Being both a bookworm and a tea connoisseur, I’ve wanted to go to the LRB tearoom ever since I heard of it. What could be better than a tearoom, in a bookshop! In July, we finally found time in our hectic schedule, between filming, and the convention period, to pay it a visit.
The London Review Bookshop is about five to ten minutes walk from Tottenham Court Road Tube Station, on Bury Place, one of the numerous side street opposite the British Museum. As you enter the bookshop, the tearoom is in the adjoining room, connected to the shop floor by a small passage. It is very small, and simply furnished. The counter takes up almost a third of the space, with small square tables being shuffled around like sliding puzzle pieces to accommodate parties of varying sizes.
I was impressed with the selection of Chinese tea on offer. As well as the usual good quality green and black teas, they not only had a nice Tie Guan Yin oolong, but also the 凤凰单枞or Phoenix Dan Cong, whose rich and complex flavour is an acquired taste, and one of my personal favourites. I tried their Bai Mu Dan 白牡丹 (Peony White). Even though my pot could have done with a few more leaves, it was pleasantly light and lived up to the subtle cucumber fragrance promised in the description in the menu. My companions ordered the Mao Jian and Peony White with Rose.
The Mao Jian was very clean and refreshing. Mao Jian 毛尖 literally means “furry tip”, but their translation, “Jade Sword”, was rather interesting. “Jade” because of the famous colour of this type of Chinese tea, and “sword” because its Chinese character shares the same sound with “tip” and because the shape of the leaves resemble tiny swords.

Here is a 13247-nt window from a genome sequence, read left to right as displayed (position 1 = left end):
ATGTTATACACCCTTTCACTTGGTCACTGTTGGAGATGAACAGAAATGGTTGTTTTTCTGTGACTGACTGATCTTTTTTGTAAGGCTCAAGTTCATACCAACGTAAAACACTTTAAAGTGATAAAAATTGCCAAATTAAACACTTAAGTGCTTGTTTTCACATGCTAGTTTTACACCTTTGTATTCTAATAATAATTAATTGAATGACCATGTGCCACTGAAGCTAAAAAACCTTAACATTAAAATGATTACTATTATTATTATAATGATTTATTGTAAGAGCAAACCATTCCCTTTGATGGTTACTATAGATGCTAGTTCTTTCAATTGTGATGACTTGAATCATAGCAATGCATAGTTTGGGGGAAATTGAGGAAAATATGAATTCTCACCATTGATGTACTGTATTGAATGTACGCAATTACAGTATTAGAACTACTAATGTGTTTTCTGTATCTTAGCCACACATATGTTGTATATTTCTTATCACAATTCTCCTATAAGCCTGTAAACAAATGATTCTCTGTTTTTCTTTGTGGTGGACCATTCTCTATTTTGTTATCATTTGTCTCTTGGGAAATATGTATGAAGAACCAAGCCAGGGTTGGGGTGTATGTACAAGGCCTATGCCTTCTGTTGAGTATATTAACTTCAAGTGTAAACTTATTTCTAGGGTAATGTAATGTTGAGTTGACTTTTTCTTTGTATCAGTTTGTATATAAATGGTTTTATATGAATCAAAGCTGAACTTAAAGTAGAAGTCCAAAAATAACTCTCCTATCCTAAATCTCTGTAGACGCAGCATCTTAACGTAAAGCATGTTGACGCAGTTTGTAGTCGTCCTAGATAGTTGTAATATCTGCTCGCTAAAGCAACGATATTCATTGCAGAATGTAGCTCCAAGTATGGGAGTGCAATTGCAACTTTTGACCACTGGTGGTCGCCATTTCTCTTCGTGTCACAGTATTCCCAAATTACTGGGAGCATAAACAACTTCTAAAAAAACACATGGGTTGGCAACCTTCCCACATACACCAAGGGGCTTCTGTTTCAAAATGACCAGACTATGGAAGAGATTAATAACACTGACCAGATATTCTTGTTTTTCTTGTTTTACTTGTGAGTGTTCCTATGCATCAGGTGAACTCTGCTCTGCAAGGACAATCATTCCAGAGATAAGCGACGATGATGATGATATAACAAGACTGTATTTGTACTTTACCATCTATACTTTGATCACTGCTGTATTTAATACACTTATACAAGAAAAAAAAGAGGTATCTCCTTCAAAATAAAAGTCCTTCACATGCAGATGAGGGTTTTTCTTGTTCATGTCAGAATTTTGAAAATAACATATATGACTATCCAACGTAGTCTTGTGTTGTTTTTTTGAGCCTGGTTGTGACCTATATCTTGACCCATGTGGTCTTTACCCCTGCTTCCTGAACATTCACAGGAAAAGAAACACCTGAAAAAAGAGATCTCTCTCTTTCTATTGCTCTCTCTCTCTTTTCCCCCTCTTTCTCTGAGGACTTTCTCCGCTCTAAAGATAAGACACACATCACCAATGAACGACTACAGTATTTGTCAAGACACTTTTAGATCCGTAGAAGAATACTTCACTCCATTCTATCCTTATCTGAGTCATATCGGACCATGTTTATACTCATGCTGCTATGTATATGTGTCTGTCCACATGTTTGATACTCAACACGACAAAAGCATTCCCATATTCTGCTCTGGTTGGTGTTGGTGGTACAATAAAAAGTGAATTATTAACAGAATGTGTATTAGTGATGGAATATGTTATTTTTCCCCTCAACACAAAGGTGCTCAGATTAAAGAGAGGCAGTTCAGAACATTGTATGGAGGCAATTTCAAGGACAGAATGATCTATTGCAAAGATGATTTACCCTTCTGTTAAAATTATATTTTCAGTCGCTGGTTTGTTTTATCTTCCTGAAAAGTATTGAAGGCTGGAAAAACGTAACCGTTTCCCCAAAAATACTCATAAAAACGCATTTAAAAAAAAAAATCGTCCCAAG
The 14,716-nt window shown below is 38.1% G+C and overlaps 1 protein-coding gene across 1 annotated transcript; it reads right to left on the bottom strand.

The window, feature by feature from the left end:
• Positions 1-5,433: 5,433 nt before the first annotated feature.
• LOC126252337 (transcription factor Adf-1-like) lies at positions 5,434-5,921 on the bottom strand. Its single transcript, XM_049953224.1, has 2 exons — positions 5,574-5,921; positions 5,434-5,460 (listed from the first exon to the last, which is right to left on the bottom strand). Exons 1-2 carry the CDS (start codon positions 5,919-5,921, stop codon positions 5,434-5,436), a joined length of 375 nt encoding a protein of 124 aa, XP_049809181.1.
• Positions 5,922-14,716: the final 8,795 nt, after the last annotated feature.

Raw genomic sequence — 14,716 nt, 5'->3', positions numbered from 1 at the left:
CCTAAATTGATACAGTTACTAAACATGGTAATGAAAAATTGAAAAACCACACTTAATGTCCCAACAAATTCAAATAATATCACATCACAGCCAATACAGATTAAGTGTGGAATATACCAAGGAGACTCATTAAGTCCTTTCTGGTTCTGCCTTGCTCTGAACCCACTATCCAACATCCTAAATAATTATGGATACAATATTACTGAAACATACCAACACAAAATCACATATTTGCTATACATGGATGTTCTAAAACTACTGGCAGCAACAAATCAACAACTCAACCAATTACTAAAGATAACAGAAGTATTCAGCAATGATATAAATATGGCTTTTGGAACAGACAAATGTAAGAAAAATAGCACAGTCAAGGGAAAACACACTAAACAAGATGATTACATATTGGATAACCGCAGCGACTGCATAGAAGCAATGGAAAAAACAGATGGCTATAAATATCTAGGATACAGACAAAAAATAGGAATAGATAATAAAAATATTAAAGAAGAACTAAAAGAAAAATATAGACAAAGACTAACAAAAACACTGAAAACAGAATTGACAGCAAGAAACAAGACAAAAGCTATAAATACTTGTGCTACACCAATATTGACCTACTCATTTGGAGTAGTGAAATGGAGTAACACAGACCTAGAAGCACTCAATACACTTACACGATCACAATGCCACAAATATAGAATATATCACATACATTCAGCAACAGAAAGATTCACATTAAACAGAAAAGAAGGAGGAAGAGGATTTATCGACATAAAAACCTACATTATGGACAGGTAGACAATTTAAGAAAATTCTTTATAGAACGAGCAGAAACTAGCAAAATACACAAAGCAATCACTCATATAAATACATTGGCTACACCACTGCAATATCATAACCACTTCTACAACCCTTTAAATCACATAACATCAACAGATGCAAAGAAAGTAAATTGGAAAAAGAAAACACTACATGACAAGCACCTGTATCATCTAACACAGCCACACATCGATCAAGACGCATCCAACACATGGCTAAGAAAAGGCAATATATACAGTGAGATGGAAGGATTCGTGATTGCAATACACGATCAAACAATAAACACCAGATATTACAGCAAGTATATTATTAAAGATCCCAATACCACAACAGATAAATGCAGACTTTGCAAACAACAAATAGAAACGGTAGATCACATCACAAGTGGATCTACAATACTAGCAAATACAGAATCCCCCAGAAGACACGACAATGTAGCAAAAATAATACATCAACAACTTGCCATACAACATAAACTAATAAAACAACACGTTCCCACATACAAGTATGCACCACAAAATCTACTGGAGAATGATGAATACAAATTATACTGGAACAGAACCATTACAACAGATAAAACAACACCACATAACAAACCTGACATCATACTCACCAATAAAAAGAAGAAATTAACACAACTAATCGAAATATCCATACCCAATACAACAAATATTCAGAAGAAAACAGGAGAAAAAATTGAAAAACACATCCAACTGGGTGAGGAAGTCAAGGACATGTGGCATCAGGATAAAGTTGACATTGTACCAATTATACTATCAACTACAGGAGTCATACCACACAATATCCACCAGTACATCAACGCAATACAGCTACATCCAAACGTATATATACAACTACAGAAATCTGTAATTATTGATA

The Peony White was served in glass teaware, on a miniature Cha Pan tray. Simple and functional, the tiny tea trays are adorable and it delighted me to see the kungfu tea ceremony live on in a teashop in the heart of London. However, when we our tea was served, it became clear that the presence of the tray was only a homage.
The waitress, who insisted on showing us how to use the tea set, proceeded to turn the teapot to a 90 degree angle, leaving it standing in the top of the common cup. We realized this demonstration was out of concern for the teaware, capturing the delicate glass lid in the lip of the cup, rather than any understanding of how this equipment is actually used. There was no rinsing or warming of the cups, and no way to share your tea (each customer is presented with their own set and a single cup). Chinese kungfu tea is a very social affair, where the tea is served, and refilled by the host, guaranteeing an even flavour in each cup, all without breaking the flow of the conversation.
This said, I did take a liking to the nearly spherical glass cups. With their double walled style, allowing you to appreciate the colour of the soup, without burning your hands. It’s just a shame that the scent of the rose added to the Peony White was far too overpowering for such a delicate tea.
Aside from the teas, we also indulged in their selection of cakes, and have to say that both their raspberry peach tart and triple chocolate cake were very tasty, with a good sized slice. A cup of tea, and a slice of cake worked out at around £6.50
Also on offer, was a guest tea, which in this case was a green tea courtesy of Master Lou from Postcards Teas over on Dering Street, It could be ordered as a set plate, with apricot compote, yoghurt and pancakes. An idea I absolutely loved, an oriental version of the Afternoon Tea, where Chinese meets English.
I will definitely revisit them, probably whilst visiting the West End museums. It will be the point I go to when I fancy a bit of peace, quiet, and a nice cup of tea, if I can get a table.
Posted in Commentary and tagged bookshop, cake, china, Chinese, culture, london, tea, tearoom, tradition